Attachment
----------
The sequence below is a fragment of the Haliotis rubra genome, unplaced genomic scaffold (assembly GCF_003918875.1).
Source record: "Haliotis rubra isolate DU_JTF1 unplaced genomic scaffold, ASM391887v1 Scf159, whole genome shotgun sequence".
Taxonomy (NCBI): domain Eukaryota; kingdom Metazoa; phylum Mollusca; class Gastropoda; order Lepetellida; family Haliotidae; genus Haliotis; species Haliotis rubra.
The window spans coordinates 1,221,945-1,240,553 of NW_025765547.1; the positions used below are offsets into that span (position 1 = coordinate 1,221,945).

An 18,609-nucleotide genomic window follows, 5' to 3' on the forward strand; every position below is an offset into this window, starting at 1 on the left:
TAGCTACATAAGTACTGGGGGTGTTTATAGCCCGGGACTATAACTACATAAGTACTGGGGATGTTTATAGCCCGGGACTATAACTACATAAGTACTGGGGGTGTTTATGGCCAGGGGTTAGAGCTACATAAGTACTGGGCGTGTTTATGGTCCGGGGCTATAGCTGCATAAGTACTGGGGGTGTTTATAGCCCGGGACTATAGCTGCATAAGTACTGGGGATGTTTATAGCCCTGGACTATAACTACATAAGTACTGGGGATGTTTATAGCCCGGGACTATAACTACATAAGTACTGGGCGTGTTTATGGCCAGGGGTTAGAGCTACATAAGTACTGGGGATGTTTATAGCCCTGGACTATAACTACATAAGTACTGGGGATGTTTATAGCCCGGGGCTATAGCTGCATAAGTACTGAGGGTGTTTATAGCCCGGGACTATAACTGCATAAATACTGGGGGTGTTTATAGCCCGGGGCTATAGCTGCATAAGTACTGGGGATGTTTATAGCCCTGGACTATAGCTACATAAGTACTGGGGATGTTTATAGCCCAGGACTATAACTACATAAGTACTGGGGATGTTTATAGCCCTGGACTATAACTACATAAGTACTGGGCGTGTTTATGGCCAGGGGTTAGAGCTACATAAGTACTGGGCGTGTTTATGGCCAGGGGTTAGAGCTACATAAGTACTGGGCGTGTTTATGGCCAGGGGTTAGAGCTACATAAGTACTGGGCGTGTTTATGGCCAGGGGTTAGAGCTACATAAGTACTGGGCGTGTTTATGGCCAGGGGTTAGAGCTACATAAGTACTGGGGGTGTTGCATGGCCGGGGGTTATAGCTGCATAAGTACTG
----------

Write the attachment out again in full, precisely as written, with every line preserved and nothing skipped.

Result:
The sequence below is a fragment of the Haliotis rubra genome, unplaced genomic scaffold (assembly GCF_003918875.1).
Source record: "Haliotis rubra isolate DU_JTF1 unplaced genomic scaffold, ASM391887v1 Scf159, whole genome shotgun sequence".
Taxonomy (NCBI): domain Eukaryota; kingdom Metazoa; phylum Mollusca; class Gastropoda; order Lepetellida; family Haliotidae; genus Haliotis; species Haliotis rubra.
The window spans coordinates 1,221,945-1,240,553 of NW_025765547.1; the positions used below are offsets into that span (position 1 = coordinate 1,221,945).

An 18,609-nucleotide genomic window follows, 5' to 3' on the forward strand; every position below is an offset into this window, starting at 1 on the left:
TAGCTACATAAGTACTGGGGGTGTTTATAGCCCGGGACTATAACTACATAAGTACTGGGGATGTTTATAGCCCGGGACTATAACTACATAAGTACTGGGGGTGTTTATGGCCAGGGGTTAGAGCTACATAAGTACTGGGCGTGTTTATGGTCCGGGGCTATAGCTGCATAAGTACTGGGGGTGTTTATAGCCCGGGACTATAGCTGCATAAGTACTGGGGATGTTTATAGCCCTGGACTATAACTACATAAGTACTGGGGATGTTTATAGCCCGGGACTATAACTACATAAGTACTGGGCGTGTTTATGGCCAGGGGTTAGAGCTACATAAGTACTGGGGATGTTTATAGCCCTGGACTATAACTACATAAGTACTGGGGATGTTTATAGCCCGGGGCTATAGCTGCATAAGTACTGAGGGTGTTTATAGCCCGGGACTATAACTGCATAAATACTGGGGGTGTTTATAGCCCGGGGCTATAGCTGCATAAGTACTGGGGATGTTTATAGCCCTGGACTATAGCTACATAAGTACTGGGGATGTTTATAGCCCAGGACTATAACTACATAAGTACTGGGGATGTTTATAGCCCTGGACTATAACTACATAAGTACTGGGCGTGTTTATGGCCAGGGGTTAGAGCTACATAAGTACTGGGCGTGTTTATGGCCAGGGGTTAGAGCTACATAAGTACTGGGCGTGTTTATGGCCAGGGGTTAGAGCTACATAAGTACTGGGCGTGTTTATGGCCAGGGGTTAGAGCTACATAAGTACTGGGCGTGTTTATGGCCAGGGGTTAGAGCTACATAAGTACTGGGGGTGTTGCATGGCCGGGGGTTATAGCTGCATAAGTACTG